Yes We Khan, London Rescues Commonwealth Games

Fresh from his political drubbing for the “crime” of wanting to bring fresh air to the capital, London Mayor Sadiq Khan has seemingly come to the rescue of the Commonwealth Games by agreeing to host the embattled event.

Tens of thousands of punters, perhaps millions, around the world who love to wager on unfancied, and often obscure events, such as lawn bowls, netball and rugby sevens, will breathe a huge sigh of relief because the Commonwealth Games, aka “The Friendly Games”, reaches the far corners of the betting universe not touched by the Olympics, Champions League and Super Bowl.

Where else can you cheer and bet on Eswatini, Kiribati, Lesotho, Nauru, Tonga and Vanuatu–even Scotland, for that matter–knowing that they’ve got a good chance of winning, or claiming, a medal?

Khan’s rescue act comes after the upcoming 2026 Commonwealth Games hosts, the Australian state of Victoria, pulled out last week, citing: “All cost. No benefit,” with projected spend more than trebling from an initial AUS$2.6 billion (£1.35bn) to AUS$7 billion (£3.7bn).

London now “stands ready” to step into the breach and host the games if they can secure £500 million from the Central Government, confirms the Mayor’s Office.

It goes without saying that all the sporting infrastructure, much of it built for the British capital’s brilliant hosting of the 2012 Olympics, is already in place.

Looking beyond London’s laudable last-minute rescue act, The Commonwealth Games, itself, has been suffering from an identity, if not existential, crisis for some time — only partially allayed by last year’s valiant and, by most metrics, successful hosting by Birmingham.

Tobi Amusan of Nigeria leads from Michelle Jenneke of Australia in the heats of the Women’s 100m hurdle

Launched in 1930 as The Empire Games–and manifestation of British imperial glory–, the games, redubbed the Commonwealth Games in 1970, is a multi-sports contest which attracts over 50 of The Commonwealth’s 70-odd nations, all of them, barring Mozambique, former British colonies, and is held every four years.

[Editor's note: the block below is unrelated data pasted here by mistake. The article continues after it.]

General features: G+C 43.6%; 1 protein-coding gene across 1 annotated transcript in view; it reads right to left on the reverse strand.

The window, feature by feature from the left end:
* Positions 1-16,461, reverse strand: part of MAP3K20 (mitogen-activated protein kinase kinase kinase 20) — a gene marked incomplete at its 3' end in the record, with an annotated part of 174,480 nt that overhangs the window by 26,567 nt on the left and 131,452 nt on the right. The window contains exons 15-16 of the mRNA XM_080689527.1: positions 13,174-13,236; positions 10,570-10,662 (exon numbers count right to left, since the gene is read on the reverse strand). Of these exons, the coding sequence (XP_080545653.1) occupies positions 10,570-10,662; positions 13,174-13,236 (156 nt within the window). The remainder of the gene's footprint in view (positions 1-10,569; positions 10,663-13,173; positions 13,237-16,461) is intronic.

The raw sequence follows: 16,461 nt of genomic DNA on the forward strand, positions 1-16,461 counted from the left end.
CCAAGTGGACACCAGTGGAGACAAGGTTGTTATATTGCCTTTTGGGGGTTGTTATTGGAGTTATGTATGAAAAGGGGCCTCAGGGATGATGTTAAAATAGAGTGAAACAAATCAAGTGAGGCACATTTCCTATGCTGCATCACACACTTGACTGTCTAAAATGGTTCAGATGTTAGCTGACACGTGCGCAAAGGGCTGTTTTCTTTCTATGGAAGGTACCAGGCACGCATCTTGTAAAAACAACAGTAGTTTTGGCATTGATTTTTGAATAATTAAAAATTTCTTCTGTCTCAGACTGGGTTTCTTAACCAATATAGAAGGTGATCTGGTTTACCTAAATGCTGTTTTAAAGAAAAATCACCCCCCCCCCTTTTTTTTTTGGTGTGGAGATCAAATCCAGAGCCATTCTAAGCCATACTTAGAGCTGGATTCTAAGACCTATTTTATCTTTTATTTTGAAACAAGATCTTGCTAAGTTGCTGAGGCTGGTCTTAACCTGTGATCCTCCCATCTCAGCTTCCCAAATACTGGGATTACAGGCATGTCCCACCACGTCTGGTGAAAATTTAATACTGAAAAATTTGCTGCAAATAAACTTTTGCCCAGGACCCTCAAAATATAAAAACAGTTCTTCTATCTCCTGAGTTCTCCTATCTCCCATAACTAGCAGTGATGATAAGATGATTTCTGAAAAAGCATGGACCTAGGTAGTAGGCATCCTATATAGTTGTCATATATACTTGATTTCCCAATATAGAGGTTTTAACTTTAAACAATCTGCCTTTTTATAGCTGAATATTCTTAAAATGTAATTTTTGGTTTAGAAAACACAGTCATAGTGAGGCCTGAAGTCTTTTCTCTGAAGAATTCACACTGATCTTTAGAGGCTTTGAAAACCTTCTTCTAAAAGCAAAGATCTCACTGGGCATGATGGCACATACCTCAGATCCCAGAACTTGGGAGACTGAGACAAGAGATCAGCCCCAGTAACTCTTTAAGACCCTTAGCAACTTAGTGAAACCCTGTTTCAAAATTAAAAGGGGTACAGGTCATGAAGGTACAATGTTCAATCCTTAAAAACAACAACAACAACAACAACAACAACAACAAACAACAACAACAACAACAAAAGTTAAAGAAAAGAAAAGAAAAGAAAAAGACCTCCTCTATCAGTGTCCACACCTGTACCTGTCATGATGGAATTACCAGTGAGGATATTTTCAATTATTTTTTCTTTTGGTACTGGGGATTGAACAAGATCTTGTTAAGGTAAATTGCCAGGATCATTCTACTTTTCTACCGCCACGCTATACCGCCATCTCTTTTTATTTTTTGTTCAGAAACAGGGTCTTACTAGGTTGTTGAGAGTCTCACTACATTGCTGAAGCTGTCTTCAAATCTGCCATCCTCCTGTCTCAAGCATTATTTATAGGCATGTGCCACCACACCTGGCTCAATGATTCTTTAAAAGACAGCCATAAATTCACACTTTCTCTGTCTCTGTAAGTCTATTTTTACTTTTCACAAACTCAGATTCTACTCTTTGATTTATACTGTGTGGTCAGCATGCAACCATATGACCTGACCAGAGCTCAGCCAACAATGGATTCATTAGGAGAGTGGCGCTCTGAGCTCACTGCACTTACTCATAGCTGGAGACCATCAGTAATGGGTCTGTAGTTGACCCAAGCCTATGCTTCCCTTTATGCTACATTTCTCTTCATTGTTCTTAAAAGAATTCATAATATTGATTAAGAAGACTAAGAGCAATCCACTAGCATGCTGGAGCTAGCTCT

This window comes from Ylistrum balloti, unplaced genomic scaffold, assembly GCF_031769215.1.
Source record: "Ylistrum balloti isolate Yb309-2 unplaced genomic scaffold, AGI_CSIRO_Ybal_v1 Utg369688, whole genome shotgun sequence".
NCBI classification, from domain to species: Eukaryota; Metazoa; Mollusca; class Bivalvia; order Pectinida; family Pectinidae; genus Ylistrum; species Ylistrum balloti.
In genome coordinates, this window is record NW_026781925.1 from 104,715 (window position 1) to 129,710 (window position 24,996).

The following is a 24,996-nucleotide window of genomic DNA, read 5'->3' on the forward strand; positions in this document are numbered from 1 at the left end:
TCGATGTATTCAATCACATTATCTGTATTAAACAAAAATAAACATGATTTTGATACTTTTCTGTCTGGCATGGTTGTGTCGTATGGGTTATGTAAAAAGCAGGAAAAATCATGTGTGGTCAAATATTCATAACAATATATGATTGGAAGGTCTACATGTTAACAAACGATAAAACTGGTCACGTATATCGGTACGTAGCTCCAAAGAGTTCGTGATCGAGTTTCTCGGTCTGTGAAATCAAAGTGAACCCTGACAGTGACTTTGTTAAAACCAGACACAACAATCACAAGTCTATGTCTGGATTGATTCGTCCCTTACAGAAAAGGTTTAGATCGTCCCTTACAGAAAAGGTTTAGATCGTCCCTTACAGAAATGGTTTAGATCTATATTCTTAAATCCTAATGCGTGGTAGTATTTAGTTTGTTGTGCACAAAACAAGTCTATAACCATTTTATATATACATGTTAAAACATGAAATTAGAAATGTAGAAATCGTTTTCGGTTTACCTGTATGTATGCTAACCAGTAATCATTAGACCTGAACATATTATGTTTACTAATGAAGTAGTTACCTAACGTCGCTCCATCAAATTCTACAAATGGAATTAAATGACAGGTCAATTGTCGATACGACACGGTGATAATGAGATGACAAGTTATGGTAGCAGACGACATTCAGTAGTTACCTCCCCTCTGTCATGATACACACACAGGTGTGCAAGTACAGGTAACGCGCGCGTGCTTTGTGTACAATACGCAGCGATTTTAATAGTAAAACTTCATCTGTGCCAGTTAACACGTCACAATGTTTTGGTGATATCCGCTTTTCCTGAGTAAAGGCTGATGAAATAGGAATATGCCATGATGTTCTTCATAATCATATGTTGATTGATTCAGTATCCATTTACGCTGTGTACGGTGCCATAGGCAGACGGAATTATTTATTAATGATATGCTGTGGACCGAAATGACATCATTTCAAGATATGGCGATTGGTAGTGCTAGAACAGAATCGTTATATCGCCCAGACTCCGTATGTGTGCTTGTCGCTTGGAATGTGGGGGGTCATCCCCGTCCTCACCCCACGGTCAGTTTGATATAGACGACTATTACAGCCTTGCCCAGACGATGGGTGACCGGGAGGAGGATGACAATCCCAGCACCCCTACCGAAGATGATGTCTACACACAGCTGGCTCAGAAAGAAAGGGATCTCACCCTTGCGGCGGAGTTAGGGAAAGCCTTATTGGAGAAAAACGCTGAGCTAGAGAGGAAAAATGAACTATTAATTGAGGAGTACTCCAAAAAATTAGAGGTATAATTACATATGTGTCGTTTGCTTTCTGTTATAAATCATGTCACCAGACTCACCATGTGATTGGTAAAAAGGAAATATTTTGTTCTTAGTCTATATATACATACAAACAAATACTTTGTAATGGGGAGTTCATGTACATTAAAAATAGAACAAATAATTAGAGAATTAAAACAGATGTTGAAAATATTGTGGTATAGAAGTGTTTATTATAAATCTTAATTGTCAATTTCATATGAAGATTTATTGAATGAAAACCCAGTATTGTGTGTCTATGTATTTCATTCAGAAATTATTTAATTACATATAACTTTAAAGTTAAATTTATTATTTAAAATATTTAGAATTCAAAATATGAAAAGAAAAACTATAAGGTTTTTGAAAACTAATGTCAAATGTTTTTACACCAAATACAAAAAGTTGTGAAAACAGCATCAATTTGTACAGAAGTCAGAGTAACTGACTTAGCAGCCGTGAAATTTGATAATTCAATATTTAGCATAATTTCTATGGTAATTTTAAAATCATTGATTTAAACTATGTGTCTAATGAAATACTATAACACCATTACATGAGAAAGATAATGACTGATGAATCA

If Australia, which has previously hosted the games five times, is going soft on the event then the games, in favourite Ozzie parlance, are “well and truly buggered”.

Because rather like the U.S.A. and China at the Olympics, and previously the U.S.A. and the Soviet Union, England and Australia are the two big beasts of the competition, with both countries, inevitably, vying to top the medals table every quadrennial.

The precipitous withdrawal of Victoria as host has stoked further speculation over the future of the games; coming, moreover, soon after the death of Queen Elizabeth II, who was seen, perhaps, as one of the last unifying symbols of the Commonwealth.

The 12-day sports tournament is now fighting for attention–and relevance–in a crowded and glamorous international sporting calendar.

The organising Commonwealth Games Federation (CGF) struggled to find a host before Victoria volunteered in April 2022.

And Birmingham’s hosting of last year’s games was also an emergency fix after initial host city Durban in South Africa dropped the baton, also citing economic difficulties.

The CGF has called Victoria’s decision “hugely disappointing” and affirms it is “committed to finding a solution”.

London, one hopes, Khan ride to the rescue.

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